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House Bill Could Mean Billions for State, Local IT

Newly introduced federal legislation could create billions of dollars in funding to help state and local governments modernize outdated legacy systems and create more resilient cybersecurity protocols.

A digital padlock over a tech background.
Newly introduced legislation in the U.S. House could deliver $28 billion in federal funds to state and local governments for the purposes of overall upgrades to IT and cybersecurity infrastructure.

The State and Local IT Modernization and Cybersecurity Act is the latest in a string of bills introduced over the past year that seeks to create a federal funding mechanism for state and local governments around issues of cybersecurity investment.

As state and municipal budgets continue to see cratering downturns due to COVID-19-related revenue shortages, concern for how such governments will continue to adequately protect their IT systems has risen. 

The new bill attempts to address those concerns, offering to create three new federal grant programs that funnel billions of dollars in funding to help governments replace old legacy systems and move them to cloud-based systems.

One such proposed grant program — the Modernizing IT Grant Program — would provide $25 billion over a five-year period so that state and municipal governments could accomplish those upgrades. Meanwhile, the Public Health Emergency Information Technology Grant Program would channel money to "emergency IT expenses exposed by the COVID-19 pandemic," helping to cover the unexpected costs associated with the current pandemic. The State and Local Cybersecurity Grant Program would provide $2 billion to help state and local governments develop their own cybersecurity strategic plans.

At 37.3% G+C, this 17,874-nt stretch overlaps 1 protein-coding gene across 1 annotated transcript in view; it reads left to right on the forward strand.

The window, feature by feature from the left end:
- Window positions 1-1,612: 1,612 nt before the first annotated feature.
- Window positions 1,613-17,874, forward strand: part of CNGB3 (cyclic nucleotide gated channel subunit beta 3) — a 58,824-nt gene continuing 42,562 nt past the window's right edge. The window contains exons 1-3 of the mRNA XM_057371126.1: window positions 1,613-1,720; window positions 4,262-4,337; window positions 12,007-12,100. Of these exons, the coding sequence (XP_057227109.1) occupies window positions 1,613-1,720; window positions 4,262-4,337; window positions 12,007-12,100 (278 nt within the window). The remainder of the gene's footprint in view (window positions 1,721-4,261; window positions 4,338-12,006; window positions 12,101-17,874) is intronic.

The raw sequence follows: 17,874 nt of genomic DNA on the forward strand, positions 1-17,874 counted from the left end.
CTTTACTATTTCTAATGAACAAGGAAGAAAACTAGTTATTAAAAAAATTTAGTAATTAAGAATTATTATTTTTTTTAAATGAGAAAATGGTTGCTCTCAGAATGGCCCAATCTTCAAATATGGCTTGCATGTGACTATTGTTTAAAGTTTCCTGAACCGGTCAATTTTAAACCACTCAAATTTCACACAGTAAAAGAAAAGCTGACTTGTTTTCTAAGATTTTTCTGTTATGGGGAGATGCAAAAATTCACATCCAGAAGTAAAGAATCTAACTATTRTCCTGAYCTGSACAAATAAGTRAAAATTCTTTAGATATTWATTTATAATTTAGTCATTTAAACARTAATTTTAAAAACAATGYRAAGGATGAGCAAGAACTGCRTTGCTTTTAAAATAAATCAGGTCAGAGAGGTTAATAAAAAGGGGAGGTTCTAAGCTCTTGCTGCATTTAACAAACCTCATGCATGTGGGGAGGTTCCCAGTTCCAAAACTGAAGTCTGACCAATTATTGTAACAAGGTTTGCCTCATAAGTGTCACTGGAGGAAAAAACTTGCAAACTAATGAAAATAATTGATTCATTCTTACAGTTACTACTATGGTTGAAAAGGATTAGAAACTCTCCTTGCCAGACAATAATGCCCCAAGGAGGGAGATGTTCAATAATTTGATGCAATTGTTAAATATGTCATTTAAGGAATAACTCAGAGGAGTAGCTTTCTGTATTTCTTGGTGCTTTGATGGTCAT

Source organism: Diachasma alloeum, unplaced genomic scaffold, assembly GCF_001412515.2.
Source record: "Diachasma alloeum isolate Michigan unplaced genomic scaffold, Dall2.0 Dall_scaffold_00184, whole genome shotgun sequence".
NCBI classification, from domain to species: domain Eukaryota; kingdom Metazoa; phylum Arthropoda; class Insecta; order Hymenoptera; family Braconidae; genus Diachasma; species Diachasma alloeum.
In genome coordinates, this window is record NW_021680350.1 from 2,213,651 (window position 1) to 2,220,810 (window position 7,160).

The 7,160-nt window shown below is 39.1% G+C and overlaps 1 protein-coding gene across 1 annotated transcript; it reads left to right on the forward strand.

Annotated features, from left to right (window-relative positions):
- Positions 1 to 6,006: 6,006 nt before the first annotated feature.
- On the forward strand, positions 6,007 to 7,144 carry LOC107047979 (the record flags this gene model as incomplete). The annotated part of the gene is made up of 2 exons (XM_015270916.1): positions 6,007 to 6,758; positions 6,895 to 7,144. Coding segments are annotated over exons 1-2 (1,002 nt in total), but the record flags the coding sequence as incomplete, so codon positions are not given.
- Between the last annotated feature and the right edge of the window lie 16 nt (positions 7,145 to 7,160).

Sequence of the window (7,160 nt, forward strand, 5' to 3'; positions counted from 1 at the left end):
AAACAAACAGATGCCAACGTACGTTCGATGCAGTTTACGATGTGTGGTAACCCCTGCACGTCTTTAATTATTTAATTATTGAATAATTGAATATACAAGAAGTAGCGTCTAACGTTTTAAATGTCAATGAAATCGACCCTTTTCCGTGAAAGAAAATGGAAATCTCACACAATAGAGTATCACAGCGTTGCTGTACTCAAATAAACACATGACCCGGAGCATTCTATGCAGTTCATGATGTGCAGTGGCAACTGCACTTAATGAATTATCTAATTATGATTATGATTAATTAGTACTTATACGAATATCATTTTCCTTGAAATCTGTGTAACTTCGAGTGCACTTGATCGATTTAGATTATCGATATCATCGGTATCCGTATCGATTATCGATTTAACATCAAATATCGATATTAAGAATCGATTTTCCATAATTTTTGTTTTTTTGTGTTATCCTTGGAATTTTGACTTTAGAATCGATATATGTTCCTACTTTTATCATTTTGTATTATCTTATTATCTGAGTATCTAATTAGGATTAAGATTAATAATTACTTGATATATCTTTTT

The legislation was drafted by lawmakers attached to the Cyberspace Solarium Commission who, earlier this year, published a white paper outlining the various deficiencies in U.S. government's IT security strategy. One of the commission's most consistent suggestions has been to use federal funds to help empower state and local government in the area of cybersecurity. 

"Outdated legacy systems not only threaten state and local governments' ability to deliver critical services, but can also expose sensitive data to cyberthreats," said Rep. Mike Gallagher, R-Wis., one of the sponsors of the legislation, in a statement. "An ounce of prevention is worth a pound of cure, and modernizing IT infrastructure is an important step towards ensuring our country is well-defended in cyberspace across all levels of government."

Lucas Ropek is a former staff writer for Government Technology.